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In 1939 Hans Gaffron, a University of Chicago research scientist, observed that the green algae he was studying, Chlamydomonas Reinhardtii, would occasionally switch from the production of oxygen to the production of Hydrogen. Gaffron was unable to discover why the algae would change to Hydrogen production and the answer would remain elusive for many years. In the late 1990s,
University of California at Berkeley Professor Anastasios Melis discovered that if the algae culture medium is deprived of sulfur it will switch from the production of oxygen (normal photosynthesis), to the production of Hydrogen.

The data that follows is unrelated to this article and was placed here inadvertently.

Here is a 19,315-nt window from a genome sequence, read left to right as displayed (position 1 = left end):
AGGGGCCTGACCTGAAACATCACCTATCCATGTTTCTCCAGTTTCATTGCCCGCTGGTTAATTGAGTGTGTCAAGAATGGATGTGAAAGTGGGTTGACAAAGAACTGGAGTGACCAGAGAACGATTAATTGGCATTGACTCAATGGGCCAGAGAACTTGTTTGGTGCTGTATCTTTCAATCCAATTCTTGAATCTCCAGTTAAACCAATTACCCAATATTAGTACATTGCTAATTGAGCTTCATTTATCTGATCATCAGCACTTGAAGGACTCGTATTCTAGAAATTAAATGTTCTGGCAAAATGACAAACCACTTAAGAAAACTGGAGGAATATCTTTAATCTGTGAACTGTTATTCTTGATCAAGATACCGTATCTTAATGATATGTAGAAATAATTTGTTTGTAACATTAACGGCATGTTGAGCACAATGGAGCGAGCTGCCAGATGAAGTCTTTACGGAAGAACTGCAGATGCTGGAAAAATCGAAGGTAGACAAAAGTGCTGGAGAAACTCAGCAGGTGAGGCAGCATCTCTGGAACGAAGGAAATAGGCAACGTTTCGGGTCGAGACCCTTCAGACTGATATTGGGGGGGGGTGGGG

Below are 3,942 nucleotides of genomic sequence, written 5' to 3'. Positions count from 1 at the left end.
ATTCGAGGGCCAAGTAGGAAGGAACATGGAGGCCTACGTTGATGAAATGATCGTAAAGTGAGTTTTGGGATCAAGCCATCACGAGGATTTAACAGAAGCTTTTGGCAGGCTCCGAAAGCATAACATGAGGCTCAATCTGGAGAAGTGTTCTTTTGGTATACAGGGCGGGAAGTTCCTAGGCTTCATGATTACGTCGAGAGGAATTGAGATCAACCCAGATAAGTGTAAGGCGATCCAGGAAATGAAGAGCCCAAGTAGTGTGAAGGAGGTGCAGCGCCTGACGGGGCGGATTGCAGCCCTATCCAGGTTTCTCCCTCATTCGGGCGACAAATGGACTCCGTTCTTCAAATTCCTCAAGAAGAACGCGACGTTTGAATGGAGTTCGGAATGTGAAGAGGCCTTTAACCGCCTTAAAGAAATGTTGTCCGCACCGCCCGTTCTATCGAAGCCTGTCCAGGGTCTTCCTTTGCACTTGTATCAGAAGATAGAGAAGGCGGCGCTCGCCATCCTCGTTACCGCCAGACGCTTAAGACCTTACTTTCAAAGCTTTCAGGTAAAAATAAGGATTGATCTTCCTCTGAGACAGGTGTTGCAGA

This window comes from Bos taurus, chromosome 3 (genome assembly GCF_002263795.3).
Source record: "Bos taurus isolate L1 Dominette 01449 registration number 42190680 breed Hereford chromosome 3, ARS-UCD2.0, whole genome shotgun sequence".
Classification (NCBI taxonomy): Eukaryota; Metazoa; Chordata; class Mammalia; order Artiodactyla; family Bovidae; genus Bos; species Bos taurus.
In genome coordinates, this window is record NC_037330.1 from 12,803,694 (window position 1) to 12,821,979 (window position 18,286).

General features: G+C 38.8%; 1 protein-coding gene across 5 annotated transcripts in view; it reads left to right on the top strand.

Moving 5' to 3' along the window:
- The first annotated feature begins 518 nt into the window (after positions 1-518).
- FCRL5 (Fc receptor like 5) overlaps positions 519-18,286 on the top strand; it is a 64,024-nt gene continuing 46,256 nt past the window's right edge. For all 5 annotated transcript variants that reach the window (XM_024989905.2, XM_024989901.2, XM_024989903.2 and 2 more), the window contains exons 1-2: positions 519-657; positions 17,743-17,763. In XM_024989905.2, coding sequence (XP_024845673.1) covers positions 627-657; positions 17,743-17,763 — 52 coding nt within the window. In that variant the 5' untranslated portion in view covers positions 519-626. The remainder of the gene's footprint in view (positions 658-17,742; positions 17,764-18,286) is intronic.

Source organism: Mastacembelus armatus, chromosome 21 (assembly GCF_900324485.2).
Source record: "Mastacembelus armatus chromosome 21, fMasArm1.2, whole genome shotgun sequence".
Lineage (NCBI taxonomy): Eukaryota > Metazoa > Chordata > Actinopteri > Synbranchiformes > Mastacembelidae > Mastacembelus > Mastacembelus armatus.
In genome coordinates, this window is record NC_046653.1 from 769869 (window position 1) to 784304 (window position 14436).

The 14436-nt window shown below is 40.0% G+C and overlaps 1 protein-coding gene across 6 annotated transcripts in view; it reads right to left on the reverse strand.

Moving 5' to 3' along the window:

Further research revealed that the enzyme responsible for this reaction is Hydrogenase, but that the Hydrogenase lost this function in the presence of oxygen. Melis determined that depleting the amount of sulfur available to the algae interrupted its internal oxygen flow, allowing the Hydrogenase an environment in which it can react, causing the algae to produce Hydrogen. Chlamydomonas moeweesi is also a good strain for the production of Hydrogen.
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